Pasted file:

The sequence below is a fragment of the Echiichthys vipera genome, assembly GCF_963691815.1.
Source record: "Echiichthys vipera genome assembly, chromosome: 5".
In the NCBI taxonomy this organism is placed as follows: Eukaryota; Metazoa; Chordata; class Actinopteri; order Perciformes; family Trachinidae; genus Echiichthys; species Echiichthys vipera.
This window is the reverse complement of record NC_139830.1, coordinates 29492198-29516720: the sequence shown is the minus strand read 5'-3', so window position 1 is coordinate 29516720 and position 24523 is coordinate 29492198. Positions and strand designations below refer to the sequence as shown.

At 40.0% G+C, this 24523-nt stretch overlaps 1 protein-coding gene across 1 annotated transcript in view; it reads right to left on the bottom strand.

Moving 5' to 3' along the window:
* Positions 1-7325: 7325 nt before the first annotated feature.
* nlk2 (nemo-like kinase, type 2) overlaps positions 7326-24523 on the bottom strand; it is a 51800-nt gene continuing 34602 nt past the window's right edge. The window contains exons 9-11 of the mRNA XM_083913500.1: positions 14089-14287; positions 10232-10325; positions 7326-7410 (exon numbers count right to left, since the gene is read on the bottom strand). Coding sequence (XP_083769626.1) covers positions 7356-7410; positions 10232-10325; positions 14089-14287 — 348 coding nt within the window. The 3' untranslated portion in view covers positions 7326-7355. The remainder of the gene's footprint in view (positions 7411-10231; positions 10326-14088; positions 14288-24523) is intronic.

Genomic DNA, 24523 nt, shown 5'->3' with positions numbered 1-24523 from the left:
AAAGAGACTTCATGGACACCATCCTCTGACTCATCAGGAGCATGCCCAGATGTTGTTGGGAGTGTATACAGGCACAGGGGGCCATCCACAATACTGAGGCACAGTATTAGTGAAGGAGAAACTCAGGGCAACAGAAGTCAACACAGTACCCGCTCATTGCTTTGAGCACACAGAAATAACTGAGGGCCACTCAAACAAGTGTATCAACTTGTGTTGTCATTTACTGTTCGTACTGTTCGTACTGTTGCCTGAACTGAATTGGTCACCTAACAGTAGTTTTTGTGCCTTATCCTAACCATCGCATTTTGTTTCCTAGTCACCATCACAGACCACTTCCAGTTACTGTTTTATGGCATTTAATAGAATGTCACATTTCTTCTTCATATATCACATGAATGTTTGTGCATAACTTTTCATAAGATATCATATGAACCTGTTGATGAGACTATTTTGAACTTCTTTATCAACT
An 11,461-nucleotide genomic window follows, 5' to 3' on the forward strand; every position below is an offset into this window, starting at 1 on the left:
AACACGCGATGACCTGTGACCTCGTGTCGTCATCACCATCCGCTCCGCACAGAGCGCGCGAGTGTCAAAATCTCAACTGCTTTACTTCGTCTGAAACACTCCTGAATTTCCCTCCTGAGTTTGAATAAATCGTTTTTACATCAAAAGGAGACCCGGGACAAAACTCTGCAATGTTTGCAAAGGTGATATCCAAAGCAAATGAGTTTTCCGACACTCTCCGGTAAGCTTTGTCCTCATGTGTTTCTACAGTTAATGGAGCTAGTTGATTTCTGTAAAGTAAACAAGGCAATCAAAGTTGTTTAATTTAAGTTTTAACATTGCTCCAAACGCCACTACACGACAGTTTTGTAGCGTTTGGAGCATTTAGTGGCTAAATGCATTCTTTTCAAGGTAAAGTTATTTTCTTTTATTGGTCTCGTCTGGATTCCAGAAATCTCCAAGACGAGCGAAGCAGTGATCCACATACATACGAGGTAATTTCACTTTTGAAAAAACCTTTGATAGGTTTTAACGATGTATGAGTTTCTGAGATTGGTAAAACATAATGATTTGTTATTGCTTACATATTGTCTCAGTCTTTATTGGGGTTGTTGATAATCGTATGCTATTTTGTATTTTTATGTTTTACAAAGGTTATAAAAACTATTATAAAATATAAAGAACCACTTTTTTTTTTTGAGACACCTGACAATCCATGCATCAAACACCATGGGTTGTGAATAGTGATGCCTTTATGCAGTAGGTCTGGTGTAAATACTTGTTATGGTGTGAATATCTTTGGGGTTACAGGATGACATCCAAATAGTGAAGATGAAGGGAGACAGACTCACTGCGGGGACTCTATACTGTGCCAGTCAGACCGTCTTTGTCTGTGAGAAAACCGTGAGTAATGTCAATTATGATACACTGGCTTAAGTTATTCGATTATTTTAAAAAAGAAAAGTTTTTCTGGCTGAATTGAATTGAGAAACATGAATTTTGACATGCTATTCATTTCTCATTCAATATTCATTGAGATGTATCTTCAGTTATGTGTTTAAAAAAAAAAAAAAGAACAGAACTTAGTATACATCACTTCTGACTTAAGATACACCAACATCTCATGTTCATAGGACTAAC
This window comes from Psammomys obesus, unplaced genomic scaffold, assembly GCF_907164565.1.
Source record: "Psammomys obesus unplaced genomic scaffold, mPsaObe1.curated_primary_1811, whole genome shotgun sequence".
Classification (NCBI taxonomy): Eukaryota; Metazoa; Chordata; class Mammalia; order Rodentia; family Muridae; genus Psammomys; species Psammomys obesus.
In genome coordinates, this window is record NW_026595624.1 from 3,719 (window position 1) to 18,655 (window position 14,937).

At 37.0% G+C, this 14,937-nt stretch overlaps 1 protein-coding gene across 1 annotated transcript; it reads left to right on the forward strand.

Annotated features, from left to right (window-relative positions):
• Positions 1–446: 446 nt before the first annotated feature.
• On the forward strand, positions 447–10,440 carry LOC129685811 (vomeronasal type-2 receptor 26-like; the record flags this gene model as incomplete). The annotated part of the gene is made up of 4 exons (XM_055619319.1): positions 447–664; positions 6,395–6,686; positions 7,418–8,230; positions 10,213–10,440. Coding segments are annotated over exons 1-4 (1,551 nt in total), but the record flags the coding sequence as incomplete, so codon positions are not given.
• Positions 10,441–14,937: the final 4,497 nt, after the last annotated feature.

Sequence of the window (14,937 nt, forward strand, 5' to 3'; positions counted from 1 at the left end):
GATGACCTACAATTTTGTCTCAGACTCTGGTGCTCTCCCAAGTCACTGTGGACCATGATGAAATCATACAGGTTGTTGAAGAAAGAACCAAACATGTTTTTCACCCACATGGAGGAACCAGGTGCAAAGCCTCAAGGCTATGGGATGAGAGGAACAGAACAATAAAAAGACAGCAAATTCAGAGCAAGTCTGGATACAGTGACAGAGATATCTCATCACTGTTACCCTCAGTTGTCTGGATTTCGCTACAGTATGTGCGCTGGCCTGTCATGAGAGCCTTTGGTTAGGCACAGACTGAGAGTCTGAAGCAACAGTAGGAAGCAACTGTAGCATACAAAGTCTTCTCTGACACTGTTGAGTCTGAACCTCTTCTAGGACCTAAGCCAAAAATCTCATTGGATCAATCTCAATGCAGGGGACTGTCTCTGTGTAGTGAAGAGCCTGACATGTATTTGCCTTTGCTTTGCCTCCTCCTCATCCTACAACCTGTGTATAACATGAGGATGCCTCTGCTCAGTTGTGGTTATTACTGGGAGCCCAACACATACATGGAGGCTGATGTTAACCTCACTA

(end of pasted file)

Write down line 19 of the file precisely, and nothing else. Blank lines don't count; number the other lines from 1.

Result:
• Positions 1–446: 446 nt before the first annotated feature.